6. Now I am just the opposite; I love broccoli, and cannot abide cauliflower. Oh, and of course I love chocolate cake. But I don’t imagine that I agree with Mr. Bush (Sr. or Jr.) on anything else.

  7. This is just too beautiful to eat! But I would not hesitate either, of course. Your images inspire me to go back into the kitchen and cook something, not just to eat, but to savour! I have just stumbled upon your blog and I am so glad I did. Thank you so much for sharing.

  8. I’ve got 3 heads of brocoli growing in the garden right now. Each are about 3" in diameter. Another month to go. This morning, I whispered to head #2 that he’s gonna be used in this recipe!

  9. I love the way you write, i love the way you click your food shot and guess what, u even made me love Broccoli !!!

  10. I loved your broccoli story – I had a good laugh. Dare I say that I do not have anything that I hate eating(well maybe some of the things Anthony Bordain sends down his gullet on "A cooks tour", but my husband feels like this about tripe and oxtongues and stuff.will read him your story.

  11. So happy we found your blog and especially a new way to prepare broccoli. There’s definitely a way to eat healthy and well! Your photographs are outstanding as well. Thanks for the great meal!

  12. Hi Melissa- Can i tell you that after I read your blog I decided to start my own? Just like that! I also sent you an email and right after I said I need to do this too. I loved reading your posts about the Basque Country because that’s where I am from. Thank you for the inspiration!

  13. Nothing is better than burrata. I got some in Philadelphia a few months ago and have just managed to track it down in San Francisco. Heaven!

  14. Thank you, everyone! It warms my heart to know that broccoli has so many devoted and enthusiastic fans. And here I was thinking this recipe was going to be a tough sell…Evolvingtastes – Aw, thank you… I’m blushing now :)Keiko – Oh lucky you, eating at Lucques! Did you enjoy it? I must say, everything I’ve made from the book so far has been wonderful. Someday I’ll get myself to LA…Pille – I’m sorry to hear you can’t find any sprouting broccoli in Estonia. It’s become so common here, which is great for me since I seem to like it better than the regular kind. :)Cindy – It’s basically like broccoli, but with smaller heads and longer, more tender stalks. Since all the names in the recipe come straight from the book, I assume you should be able to find it under one of them in your area. Broccoli rabe might make a decent substitute, but keep in mind it is a completely different plant, unrelated to broccoli! As for the anchovies, I find in preparations like this they add a delicious pungent base note rather than anything overtly fishy.Michele – Well, as long as it’s good-for-you veggies, what’s the harm? If I decide to make something chocolate, however, I’ll warn you not to tune in ;)Mercedes – I had broccoli a few times in Spain, but it was always presented as a some kind of ‘novelty’ vegetable. My host mother would boil it until it was just a quivering mass of cellulose and drown it in garlic-infused oil. Now that I think about it, it wasn’t half bad…Lydia – I can’t imagine not liking cauliflower, so there we are. At least we agree on chocolate cake and presidents!Jaden – You certainly know how to terrorize a vegetable, don’t you? ;)Helena, Kate and White on Rice Couple – Why thank you! I’m so glad I could help with some broccoli inspiration.Nina – I’m with your husband on that one. Just thinking about tripe and oxtongues makes me shudder…Aran – Wow, I’m honored! I look forward to reading about some Basque dishes on your blog.Kyla – Oh, lucky you! I haven’t been able to get ahold of any in Edinburgh yet. One Italian deli keeps insisting they carry it at certain times of the year, but no one seems to know what those times actually are…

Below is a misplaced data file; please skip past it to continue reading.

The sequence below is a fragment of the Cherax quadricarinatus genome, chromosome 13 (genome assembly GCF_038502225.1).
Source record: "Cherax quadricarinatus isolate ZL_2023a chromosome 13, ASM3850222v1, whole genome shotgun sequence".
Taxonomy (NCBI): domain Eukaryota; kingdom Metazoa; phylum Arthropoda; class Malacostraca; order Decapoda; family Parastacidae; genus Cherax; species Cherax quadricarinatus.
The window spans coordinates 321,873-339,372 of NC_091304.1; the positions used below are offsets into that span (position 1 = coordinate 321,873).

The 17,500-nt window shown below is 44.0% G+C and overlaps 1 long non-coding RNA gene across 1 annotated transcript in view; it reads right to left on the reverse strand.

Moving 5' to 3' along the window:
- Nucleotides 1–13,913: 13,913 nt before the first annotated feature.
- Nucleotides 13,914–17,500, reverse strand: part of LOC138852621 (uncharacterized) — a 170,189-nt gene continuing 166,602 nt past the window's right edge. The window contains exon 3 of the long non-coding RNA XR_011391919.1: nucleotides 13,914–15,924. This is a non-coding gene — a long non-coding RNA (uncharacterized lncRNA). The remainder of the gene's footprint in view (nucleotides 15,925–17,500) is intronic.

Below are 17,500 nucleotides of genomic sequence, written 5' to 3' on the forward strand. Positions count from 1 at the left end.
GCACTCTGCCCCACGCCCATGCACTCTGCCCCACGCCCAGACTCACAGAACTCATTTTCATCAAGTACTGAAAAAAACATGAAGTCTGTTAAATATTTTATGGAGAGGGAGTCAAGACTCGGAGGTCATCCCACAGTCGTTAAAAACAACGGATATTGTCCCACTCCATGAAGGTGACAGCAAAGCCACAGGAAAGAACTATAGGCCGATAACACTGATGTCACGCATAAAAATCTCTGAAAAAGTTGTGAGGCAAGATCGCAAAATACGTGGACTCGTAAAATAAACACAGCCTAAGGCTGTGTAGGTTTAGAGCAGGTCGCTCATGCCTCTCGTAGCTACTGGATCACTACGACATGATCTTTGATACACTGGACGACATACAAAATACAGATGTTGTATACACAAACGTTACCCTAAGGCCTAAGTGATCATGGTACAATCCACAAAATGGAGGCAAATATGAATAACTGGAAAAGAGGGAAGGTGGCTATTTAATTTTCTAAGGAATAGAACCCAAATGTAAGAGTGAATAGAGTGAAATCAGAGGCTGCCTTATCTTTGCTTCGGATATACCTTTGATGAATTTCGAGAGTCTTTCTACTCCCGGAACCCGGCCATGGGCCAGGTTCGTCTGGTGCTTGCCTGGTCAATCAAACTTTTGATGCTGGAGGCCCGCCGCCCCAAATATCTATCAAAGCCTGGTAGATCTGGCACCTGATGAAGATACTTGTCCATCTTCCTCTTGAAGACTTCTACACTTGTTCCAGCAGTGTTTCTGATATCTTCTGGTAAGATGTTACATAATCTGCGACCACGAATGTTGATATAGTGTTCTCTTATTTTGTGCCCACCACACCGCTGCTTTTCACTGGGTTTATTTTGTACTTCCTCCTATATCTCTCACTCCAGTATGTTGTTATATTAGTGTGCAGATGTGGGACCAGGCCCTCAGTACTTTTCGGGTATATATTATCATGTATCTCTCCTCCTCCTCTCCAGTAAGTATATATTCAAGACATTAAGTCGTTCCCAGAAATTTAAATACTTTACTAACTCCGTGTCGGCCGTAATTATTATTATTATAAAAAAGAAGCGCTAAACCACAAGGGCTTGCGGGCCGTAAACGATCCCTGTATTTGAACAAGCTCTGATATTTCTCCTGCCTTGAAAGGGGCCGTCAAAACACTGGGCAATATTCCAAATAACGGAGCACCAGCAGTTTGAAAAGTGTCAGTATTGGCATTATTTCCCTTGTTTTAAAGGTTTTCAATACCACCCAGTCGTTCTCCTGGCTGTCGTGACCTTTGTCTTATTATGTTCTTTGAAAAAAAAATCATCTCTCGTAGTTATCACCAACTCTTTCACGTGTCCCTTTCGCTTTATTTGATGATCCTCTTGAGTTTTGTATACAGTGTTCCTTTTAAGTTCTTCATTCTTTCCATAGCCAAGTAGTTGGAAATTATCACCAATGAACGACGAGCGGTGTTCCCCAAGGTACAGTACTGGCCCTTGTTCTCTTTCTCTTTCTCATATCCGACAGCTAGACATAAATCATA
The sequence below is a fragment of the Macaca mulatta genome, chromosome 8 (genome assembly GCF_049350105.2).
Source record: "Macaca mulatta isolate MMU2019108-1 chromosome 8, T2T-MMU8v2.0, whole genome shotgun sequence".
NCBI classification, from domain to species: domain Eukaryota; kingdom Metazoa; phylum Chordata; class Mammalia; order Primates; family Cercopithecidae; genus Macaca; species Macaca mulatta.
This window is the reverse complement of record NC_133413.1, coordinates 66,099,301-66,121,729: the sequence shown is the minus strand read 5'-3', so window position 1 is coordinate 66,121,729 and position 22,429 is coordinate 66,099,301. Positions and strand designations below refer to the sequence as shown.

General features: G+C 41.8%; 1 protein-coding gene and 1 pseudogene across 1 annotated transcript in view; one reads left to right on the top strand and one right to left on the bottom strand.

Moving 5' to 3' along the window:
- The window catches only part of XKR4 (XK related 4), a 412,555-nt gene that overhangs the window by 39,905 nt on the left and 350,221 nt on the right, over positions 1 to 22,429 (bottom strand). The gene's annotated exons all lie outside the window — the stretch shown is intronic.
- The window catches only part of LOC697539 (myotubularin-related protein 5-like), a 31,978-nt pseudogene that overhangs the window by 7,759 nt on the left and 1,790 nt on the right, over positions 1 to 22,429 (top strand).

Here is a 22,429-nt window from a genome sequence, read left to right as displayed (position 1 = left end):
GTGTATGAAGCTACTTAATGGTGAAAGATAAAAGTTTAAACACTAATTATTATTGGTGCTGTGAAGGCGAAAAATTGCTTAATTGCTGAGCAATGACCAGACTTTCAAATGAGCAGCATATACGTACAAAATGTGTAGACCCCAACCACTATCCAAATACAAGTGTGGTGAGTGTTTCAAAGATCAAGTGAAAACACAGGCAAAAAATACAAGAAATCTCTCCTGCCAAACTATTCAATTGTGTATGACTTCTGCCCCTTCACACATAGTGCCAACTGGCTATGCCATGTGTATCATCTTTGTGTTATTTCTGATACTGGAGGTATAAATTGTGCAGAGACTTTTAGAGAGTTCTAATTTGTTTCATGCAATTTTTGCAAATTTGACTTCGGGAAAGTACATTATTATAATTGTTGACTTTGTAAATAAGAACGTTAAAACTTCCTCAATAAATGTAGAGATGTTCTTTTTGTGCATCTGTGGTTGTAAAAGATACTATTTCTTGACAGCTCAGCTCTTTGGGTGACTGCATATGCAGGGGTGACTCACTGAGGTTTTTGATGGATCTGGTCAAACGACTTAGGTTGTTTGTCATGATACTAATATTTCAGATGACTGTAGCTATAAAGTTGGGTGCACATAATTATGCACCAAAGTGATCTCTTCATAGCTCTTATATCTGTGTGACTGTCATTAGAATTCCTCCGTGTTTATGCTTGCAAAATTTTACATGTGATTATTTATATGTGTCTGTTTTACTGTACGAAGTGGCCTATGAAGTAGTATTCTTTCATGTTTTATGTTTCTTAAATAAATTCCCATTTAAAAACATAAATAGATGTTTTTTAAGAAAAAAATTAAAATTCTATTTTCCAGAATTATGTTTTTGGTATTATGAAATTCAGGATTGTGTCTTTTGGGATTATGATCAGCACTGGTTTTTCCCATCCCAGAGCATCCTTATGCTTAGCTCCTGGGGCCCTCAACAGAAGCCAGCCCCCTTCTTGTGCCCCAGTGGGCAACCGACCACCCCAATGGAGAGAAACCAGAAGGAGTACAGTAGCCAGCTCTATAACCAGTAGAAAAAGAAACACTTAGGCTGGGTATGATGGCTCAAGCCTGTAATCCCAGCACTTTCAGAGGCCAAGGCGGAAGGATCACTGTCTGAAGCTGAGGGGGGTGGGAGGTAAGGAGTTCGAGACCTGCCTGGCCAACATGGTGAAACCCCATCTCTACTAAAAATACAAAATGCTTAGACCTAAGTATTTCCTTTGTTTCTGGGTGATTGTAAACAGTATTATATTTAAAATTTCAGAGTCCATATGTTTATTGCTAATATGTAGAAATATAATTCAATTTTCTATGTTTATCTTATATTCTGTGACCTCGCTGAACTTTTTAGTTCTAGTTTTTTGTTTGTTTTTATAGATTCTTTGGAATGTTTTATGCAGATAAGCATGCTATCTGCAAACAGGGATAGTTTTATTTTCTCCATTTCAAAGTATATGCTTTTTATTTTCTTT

15. I’m lucky to be able to get burrata fairly easy since I live in Italy, and I just happened to have picked up some broccoli yesterday. Wonder what I’ll be making later today….Thank you πŸ™‚

  16. Based on your commentary, it’s clear that you don’t like broccoli simply because you haven’t been cooking it properly. Watery? Ech! Don’t boil it! Don’t steam it! -Roast- it. Coat with a bit of oil, sprinkle with some coarse salt (kosher, sea salt, whatever), maybe some pepper or red pepper flakes if you feel like it, and throw it on a sheet pan into a hot oven until it starts to turn golden… Dead simple, and I promise you that you’ll discover just how tasty it can be. No cheese needed πŸ™‚